What did you read as a child? C.S. Lewis’s The Chronicles of Narnia; Kate Seredy’s The Good Master and The Singing Tree; John Buchan’s The 39 Steps; Geoffrey Willans and Ronald Searle’s Molesworth books
New year, and news could be better from France. Over 600 small businesses have been destroyed or damaged in Paris alone since the yellow vests protests at the end of last year. President Macron’s open letter to French citizens seems to have done little to quell dissent; ditto for his tour of the regions in an attempt to get Mayors and their communities to share what’s on their mind. The EU’s political landscape is set to change after the elections in May 2019. Thank goodness for books, films and music offering an essential breath of fresh air!
“Judging the Banipal Translation Prize was a most enriching experience. It reminded me that literature can be a force for good – no bad thing! We need to be shocked out of a comfortable complacency that suggests that books should not attempt to bring about social and political change. The entries provided no shortage of shocks.” Pete Ayrton, Chair of Judges, the Saif Ghobash-Banipal Prize for Arabic Literary Translation.
The Man Booker International, the IMPAC Award, English PEN’s Writers in Translation Programme* and the Society of Authors’ series of prizes for outstanding literary translations from works in Arabic, Dutch, French, German, Italian, Spanish and Swedish are the leaders of the prize-giving pack.
As we head out of the old, into the new, year, our top 10 reads to see us out feature superb writing from China, fin-de-siècle Paris, the Middle East, Istanbul by way of New York, Switzerland and Cuba, in no particular order. @maclehosepress @carcanet @BanipalMagazine @melvillehouse @dedalusbooks @NBNi_books @hoperoadpublish @oneworldnews @jamiebulloch @PennedintheM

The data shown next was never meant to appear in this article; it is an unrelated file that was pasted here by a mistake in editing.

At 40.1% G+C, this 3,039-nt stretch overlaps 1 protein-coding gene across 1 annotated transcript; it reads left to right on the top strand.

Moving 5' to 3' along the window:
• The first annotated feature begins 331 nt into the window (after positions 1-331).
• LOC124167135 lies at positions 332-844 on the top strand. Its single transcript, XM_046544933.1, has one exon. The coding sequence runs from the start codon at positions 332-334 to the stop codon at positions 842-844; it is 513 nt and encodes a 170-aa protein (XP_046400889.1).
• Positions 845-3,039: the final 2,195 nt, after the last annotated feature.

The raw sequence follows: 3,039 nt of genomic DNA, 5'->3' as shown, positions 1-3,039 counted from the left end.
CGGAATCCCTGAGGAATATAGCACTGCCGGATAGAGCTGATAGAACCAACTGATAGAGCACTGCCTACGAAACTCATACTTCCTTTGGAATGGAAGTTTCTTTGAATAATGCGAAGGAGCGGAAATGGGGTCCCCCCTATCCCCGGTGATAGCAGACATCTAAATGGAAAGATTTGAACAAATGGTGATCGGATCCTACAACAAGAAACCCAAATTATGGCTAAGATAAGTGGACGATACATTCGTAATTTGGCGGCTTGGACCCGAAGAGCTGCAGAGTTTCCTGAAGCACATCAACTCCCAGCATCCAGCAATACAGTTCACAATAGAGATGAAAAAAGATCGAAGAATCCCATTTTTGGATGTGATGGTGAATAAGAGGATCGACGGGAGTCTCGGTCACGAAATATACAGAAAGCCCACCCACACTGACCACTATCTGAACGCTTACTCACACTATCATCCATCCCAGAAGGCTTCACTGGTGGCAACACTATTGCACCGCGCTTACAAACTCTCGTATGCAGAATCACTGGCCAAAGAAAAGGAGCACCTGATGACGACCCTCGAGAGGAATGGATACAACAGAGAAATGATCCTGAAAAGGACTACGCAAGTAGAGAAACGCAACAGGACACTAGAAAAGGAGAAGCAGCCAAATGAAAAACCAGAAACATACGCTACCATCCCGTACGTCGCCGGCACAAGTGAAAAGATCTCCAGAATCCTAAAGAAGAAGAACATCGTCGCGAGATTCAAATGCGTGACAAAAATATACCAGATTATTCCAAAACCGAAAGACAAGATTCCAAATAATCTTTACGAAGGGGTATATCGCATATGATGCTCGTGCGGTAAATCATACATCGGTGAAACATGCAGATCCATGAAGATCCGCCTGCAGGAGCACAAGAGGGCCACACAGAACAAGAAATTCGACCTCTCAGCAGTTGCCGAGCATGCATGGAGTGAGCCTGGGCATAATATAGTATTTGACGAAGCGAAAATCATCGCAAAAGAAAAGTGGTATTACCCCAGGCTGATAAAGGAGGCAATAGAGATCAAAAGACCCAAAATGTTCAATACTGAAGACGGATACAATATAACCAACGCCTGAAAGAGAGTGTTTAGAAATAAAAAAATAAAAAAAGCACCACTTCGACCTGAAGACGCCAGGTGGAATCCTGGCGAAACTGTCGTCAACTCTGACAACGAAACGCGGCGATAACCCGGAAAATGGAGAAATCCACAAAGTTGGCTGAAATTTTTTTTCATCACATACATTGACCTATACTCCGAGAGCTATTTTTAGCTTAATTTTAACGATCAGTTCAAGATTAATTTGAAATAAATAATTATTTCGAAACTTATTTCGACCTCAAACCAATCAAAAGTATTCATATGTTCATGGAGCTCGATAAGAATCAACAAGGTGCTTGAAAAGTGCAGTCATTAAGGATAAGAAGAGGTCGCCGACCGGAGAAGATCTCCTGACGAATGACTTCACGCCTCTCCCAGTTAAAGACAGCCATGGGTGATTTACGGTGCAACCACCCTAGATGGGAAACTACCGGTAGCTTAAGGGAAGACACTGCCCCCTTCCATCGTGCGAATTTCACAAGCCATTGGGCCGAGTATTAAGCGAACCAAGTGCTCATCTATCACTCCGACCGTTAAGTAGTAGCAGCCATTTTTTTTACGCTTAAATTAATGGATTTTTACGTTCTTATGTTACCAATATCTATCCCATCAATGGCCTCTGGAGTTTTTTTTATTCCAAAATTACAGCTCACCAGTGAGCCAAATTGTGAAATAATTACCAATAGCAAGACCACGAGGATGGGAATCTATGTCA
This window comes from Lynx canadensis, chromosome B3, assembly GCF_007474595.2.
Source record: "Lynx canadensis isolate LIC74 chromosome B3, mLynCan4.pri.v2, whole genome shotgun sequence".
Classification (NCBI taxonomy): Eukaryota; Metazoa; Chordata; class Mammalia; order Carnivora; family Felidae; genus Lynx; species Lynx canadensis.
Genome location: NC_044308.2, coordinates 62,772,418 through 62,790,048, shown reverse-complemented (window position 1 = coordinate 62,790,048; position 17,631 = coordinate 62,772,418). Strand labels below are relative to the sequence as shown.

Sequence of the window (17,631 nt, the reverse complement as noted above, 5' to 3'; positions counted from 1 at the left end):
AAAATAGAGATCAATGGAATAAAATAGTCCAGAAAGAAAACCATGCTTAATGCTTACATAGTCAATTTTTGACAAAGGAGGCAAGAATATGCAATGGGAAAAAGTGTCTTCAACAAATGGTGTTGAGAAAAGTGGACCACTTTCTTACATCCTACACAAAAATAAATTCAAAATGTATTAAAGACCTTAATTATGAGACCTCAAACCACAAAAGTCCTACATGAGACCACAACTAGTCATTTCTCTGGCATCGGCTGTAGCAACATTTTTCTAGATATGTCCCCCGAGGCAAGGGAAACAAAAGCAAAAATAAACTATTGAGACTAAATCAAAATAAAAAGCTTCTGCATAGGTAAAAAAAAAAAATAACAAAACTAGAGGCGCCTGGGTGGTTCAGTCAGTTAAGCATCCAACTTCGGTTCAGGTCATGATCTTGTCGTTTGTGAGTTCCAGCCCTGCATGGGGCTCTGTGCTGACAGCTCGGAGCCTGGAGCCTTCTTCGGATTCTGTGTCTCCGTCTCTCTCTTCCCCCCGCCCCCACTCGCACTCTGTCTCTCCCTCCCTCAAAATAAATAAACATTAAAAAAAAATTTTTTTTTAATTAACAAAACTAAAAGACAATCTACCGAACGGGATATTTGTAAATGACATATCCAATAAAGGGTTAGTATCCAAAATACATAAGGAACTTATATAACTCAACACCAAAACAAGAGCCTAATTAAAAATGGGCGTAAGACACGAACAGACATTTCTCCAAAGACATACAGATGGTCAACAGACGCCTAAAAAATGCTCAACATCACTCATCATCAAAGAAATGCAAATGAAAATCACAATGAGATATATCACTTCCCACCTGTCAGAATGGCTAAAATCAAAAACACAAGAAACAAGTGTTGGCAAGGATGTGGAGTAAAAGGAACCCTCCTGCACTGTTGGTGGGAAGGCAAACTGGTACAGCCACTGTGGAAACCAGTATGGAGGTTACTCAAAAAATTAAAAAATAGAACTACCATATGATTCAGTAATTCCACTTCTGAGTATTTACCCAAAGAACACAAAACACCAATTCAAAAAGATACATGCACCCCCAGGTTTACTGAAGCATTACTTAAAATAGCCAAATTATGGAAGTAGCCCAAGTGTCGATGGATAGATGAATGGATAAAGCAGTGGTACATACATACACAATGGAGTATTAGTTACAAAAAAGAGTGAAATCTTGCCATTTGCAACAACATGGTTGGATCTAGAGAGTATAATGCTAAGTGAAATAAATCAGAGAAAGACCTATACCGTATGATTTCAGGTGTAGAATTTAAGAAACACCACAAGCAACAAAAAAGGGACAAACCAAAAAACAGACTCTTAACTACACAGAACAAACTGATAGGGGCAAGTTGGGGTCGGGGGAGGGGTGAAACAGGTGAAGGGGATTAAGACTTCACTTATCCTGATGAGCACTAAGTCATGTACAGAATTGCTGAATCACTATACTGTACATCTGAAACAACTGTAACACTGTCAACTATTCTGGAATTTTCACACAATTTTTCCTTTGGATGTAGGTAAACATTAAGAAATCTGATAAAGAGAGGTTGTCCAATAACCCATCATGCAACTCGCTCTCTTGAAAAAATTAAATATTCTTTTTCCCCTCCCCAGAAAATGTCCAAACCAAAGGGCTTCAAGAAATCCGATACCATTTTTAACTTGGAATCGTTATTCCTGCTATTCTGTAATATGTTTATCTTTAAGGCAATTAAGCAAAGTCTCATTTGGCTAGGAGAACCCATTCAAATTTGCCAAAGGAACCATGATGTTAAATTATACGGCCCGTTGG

A Hero Born: Legends of the Condor Heroes (Vol. 1) by Jin Young, trs. Anna Holmwood (MacLehose Press) buy here
The author Louis Cha who died aged ninety-four on 30 October, wrote under the pen name Jin Yong. His books have sold more than 300 million copies worldwide and been adapted into countless films, TV series, graphic novels and video games. His works are all set during the rich and storied history of China. The first English translation of A Hero Born, the first of his 12-volume epic Legends of the Condor Heroes, was published earlier on this year by MacLehose Press. We include him here as a tribute to an unparalleled master storyteller. Continue reading BookBlasts® | Top 10 Reads for Independent Minds | November-December 2018
The Book of Birmingham is the latest title to be published by Comma Press in their cities in short fiction series which serves as an excellent introduction to some superb contemporary writers. The ultimate in armchair city tours, the series is ideal for discovering other places, other lives.
The Book of Birmingham – focusing on the second largest city in the UK after London which “sits atthe central crossroads of England, the industrial heartland of the country” – brings together short stories by some writers known to me, (Kit de Waal, Bobby Nayyar, C.D. Rose, Sharon Duggal, Kavita Bhanot), and some not, (Sibyl Ruth, Malachi McIntosh, Joel Lane, Jendella Benson, Alan Beard, Balvinder Banga). The city’s “working-class foundation is inseparable from the city’s literature, reflected in the voices of its best-known contemporary authors: Jonathan Coe, Catherine O’Flynn, Benjamin Zephaniah, Kit de Waal, Joel Lane . . .”